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Potsdam school board hears common core concerns again

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POTSDAM - While 46 states across the U.S, have adopted the Common Core, New York is the only state to devise lessons plans that correspond with the curriculum.

While the intent may have been worthwhile, board of education member Frederick C. Stone Jr. said he’s worried that teachers are being stripped of their creativity, as many of them are afraid to stray from what essentially amounts out to be scripted lesson plans.

Cassidy Mattimore, who operates the district’s teacher center, said that while they lessons may appear to be scripts, teachers can and should use them as guides, rather than scripts.

“At first teachers read it and say, ‘This is a script,” she said., “It’s more of a professional development guide.”

While some teachers may need the scripts, Ms. Mattimore said in her opinion the teachers at Potsdam have the ability to adapt lessons plans while inserting their own creative touches and still teaching the material required.

“Not all districts have teachers as qualified as ours. Some of them need the scripts,” she said.

Calling the modules “corporate driven lesson plans,” Mr. Stone said he agreed with Ms. Mattimore and said teachers sticking by the plans are being stripped of their greatest asset - their creativity.

“The students are losing, the district is losing, the teachers and parents are losing and the community is losing,” he said.

Board of education member J. Patrick Turbett said the implementation of the Common Core and the new tests that come along with it remind him a plaque that used to hang in his father’s office.

“It said, ‘One test is worth a thousand expert opinions,’” he recalled, noting that the state education department is saying the curriculum and exams for the Common Core were written by education experts,

“It seems like we have 1,000 expert opinions, but no test. Have these been tested?” he asked, to which Mr. Stone replied, “Our students are the test.”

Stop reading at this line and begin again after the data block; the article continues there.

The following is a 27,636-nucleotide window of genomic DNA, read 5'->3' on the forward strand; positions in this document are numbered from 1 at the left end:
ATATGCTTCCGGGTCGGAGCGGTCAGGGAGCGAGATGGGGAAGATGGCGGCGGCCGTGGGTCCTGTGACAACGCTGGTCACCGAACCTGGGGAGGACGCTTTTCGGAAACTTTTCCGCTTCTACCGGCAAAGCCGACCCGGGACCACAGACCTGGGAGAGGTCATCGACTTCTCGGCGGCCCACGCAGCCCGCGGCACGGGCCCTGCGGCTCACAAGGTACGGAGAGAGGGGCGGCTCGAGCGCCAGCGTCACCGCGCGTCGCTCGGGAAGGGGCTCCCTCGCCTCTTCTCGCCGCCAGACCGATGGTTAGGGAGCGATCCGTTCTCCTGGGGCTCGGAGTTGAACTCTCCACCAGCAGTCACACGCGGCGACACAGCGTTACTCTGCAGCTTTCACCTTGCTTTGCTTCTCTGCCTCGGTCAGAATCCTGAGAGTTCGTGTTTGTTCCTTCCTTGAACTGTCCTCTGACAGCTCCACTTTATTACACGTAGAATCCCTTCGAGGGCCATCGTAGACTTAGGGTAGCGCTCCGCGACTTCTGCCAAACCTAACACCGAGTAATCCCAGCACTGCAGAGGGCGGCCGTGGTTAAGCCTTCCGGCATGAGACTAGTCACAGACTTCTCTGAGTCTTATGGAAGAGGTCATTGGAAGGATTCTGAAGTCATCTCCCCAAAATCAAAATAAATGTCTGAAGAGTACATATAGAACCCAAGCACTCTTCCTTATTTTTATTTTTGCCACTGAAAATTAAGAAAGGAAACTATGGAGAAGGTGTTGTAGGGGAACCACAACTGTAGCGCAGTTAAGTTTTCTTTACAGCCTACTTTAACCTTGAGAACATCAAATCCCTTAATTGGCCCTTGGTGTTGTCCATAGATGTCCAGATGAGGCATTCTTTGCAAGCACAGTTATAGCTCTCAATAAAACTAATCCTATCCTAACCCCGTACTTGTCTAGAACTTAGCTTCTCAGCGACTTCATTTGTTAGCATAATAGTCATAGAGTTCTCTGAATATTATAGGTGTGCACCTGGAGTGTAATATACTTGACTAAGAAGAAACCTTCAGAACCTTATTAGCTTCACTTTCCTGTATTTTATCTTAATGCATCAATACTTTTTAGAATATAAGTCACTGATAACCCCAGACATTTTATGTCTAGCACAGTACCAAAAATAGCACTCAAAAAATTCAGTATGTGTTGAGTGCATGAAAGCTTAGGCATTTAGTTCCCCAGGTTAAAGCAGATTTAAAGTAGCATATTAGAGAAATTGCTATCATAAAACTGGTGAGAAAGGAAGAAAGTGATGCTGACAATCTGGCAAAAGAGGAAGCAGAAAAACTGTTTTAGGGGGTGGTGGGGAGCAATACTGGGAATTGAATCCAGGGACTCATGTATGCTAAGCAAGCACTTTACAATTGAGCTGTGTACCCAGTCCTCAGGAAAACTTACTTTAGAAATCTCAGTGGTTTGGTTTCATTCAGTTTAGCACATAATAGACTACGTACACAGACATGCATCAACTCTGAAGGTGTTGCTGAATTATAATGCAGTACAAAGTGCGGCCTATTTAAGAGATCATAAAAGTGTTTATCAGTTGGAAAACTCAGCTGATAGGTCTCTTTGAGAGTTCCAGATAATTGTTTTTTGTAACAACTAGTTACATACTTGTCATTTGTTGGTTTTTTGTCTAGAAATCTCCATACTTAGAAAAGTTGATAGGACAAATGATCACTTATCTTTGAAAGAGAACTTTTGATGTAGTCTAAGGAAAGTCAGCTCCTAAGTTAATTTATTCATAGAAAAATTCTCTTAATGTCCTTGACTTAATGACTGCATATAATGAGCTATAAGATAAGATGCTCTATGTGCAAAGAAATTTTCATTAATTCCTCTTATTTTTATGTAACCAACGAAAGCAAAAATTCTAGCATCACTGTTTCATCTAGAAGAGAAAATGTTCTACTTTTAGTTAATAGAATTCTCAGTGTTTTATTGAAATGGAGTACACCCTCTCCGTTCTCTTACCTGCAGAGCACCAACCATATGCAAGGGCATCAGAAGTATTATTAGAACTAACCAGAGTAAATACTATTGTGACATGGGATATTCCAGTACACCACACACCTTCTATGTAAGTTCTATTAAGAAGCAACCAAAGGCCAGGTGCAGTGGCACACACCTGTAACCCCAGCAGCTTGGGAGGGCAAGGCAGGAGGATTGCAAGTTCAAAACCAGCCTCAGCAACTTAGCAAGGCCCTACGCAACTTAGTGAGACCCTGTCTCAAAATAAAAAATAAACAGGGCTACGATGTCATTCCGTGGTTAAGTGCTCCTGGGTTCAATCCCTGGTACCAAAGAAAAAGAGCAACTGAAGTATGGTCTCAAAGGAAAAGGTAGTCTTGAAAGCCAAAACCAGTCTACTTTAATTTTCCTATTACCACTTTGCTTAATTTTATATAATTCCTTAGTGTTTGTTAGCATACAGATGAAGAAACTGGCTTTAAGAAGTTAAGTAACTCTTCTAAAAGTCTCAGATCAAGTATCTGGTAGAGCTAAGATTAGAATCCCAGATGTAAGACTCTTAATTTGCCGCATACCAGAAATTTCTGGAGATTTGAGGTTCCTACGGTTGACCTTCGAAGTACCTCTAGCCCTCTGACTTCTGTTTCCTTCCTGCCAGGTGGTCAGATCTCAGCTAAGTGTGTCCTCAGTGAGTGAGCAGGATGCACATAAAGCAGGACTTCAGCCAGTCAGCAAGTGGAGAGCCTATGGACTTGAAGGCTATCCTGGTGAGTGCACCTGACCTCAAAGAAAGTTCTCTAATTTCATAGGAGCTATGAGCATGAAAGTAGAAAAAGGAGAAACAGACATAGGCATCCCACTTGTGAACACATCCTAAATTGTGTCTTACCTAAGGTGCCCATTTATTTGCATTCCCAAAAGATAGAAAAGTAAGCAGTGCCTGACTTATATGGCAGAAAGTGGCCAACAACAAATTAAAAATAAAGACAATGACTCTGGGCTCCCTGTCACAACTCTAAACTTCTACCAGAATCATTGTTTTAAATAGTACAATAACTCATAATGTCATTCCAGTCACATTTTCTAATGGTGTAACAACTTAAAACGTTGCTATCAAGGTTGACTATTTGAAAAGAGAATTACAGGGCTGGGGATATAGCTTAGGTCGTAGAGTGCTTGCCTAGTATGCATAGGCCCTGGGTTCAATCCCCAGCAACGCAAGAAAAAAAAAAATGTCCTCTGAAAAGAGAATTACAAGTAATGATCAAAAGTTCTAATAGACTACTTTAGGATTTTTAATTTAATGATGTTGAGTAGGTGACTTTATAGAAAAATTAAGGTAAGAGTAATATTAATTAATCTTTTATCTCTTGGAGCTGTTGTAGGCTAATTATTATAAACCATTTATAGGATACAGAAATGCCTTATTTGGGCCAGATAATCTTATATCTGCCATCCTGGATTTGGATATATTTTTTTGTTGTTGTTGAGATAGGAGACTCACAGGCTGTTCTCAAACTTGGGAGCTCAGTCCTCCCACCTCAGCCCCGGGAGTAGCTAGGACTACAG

Board of education member Rachel Wallace also voiced displeasure with the new curriculum.

“I don’t even know where to start, honestly,” she said. “The kids are stressed out about it,because the teachers are already stressed out about it.”

She continued, “The thing I’m hearing from parents is they can’t even help their kids with their homework and these are really professional people who know how to do math.”

Board President Christopher C. Cowen said that is something he’s personally encountered himself, while trying to help his own children.

“I’ve seen my kid’s homework and it’s not that I can’t do the problem, but I don’t know what they’re asking,” he said, adding teachers using the worksheets provided by the state are distributing homework assignments that often contain errors.

“There’s at least one error per night,” he said. “It’s corporate driven instruction that they were pumping out to try and meet a deadline.”

Leading up to this week’s meeting, Mr. Cowen said he spoke with teachers and even administrators from other districts.

“We all have a problem here,” he said. “I was in the middle school today and talking to a very reputable teacher who is only about halfway of where they should be.”

He then gave the analogy of building a house from the roof down, as he believes the Common Core is doing.

“How can you expect third graders to be learning stuff when they haven’t been doing this for the first three years?” he asked.

Superintendent Patrick H. Brady agreed that the Common Core could have been implemented in a better manner.

“They could have put off the core for a year. They should have put off the core for a year,” he said, adding things are bound to get better.

“From what I’ve seen in other states achievement initially goes down, but as people get used to it, achievement goes back up.”

Mr. Brady also noted that while statistics make it appear that achievement went way down with the implementation of Common Core testing last year, if the scores required to pass were not raised, data shows that student achievement across the state actually increased.

Maureen Moose, who is involved in the district’s PTSA, shared concerns she said many parents have.

“Parents feel like this has been dropped on them like a bombshell,” she said before reading from a prepared statement.

The goal of having every high school graduate be prepared for the rigors of adult life is a reasonable goal. Improving the standards of failing schools is a reasonable goal, but somewhere along the way to achieving these reasonable goals we have lost sight of the fact that not all children reach linguistic and developmental milestones at the same rate,” she said.

“As parents and educators, we all know that tasks simple for one child may require substantial effort and time for another child to master. Requiring all students to master the same task within the same time frame is unreasonable.”

Ms. Moose continued, “Is a school system that cares about meeting standards more than they care about the growth of individuals really what we want for our children? It certainly isn’t what I want for mine.”

Mr. Brady said the concerns expressed by Ms. Moose, as well as board members who have children in school have been heard, and he’s planning on holding a parent information night at some point in the near future.

“What I would like to do is have a parent’s night, where we could talk to them and provide some support for them,” he said, adding that he felt it was important for the district to be “immersed in it” prior to holding an information night.

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